50 Years of Louis Armstrong's "What a Wonderful World"
Steve Adubato goes one-on-one with Ricky Riccardi, Director of Research Collections at the Louis Armstrong House Museum, to celebrate the 50-year anniversary of Louis Armstrong’s classic song, “What a Wonderful World.” Riccardi, describes what visitors can find at the historic Louis Armstrong House Museum.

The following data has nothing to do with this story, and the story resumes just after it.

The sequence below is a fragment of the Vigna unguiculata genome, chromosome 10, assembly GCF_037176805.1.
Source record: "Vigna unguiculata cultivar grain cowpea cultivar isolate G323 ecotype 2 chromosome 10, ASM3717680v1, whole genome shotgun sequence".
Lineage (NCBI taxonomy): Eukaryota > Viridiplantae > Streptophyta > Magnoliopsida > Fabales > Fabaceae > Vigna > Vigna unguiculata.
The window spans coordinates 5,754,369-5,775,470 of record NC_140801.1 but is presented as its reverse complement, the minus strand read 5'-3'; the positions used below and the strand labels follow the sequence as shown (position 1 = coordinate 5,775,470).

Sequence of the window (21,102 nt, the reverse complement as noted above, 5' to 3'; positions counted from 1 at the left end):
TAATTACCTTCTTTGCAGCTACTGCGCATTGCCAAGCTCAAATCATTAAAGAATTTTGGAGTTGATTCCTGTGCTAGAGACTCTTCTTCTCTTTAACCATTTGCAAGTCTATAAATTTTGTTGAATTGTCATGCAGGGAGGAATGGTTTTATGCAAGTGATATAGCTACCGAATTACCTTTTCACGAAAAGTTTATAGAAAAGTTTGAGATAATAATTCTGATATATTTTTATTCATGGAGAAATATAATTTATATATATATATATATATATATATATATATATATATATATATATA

"Ricky Riccardi, Director of Research Collections, the Louis Armstrong House Museum. Good to see you. Thanks Steve. All the way from Toms River, New Jersey. [laughter] Born and raised. And by the way the... it's out in Queens, right? The museum's in Corona, Queens. Yeah. Yeah. Louis Armstrong? Yeah. Died in 1971... his greatest contribution to American music and culture was? Is? Turn on the radio and I can almost guarantee you anything that comes on, I can trace it back to Louis Armstrong. In the 1920s when he began recording his innovations as a trumpet player, and as a vocalist, just changed the game. I mean more than just jazz, he kind of wrote the rules of American popular music. Sinatra learned to sing from him, Tony Bennett and Billie Holiday, any musician you can think of... I mean just the art of the solo. It could be Charlie Parker on the saxophone, it could be Jimi Hendrix on the guitar, it all comes from Armstrong. And just his rhythmic feel, this feel of swing. You know, we think of swing dancing, we think of swing music, but any good pop music swings. You pat your foot to it, you want to dance to it, you know when it's stiff, you know when it's swinging. Louis Armstrong taught the world how to swing. So to me, I know I'm biased, but he's the most influential musician. When did you become so interested in him? And why? I was born in 1980. So Armstrong died in '71. Never met him, never saw him. But when I was 15 years old I saw a movie, The Glenn Miller Story. Yeah. Jimmy Stewart... Armstrong comes out in the middle and just blows me away. I said, "Man this guy's great!" So I started listening to him, and the recordings... I didn't know what to listen for, but everything I was listening to was all from the 1950s, and it just changed my life. So I started reading about Armstrong... now this is the mid-1990s, and the standard narrative was Louis Armstrong, you know, genius in the 1920s, he does everything I just said, changed the world, but then becomes a commercial, you know, a sellout, Uncle Tom, this and that... Really? Oh yeah, no that was the narrative for years. So I'm a high school kid, I'm reading this stuff, and I'm saying, "Nah, I don't believe it." So I became fixated on... Didn't you write your Rut...? You were at Rutgers? I went to Rutgers. You did a research...? I wrote a... I got a master's in jazz history and research..."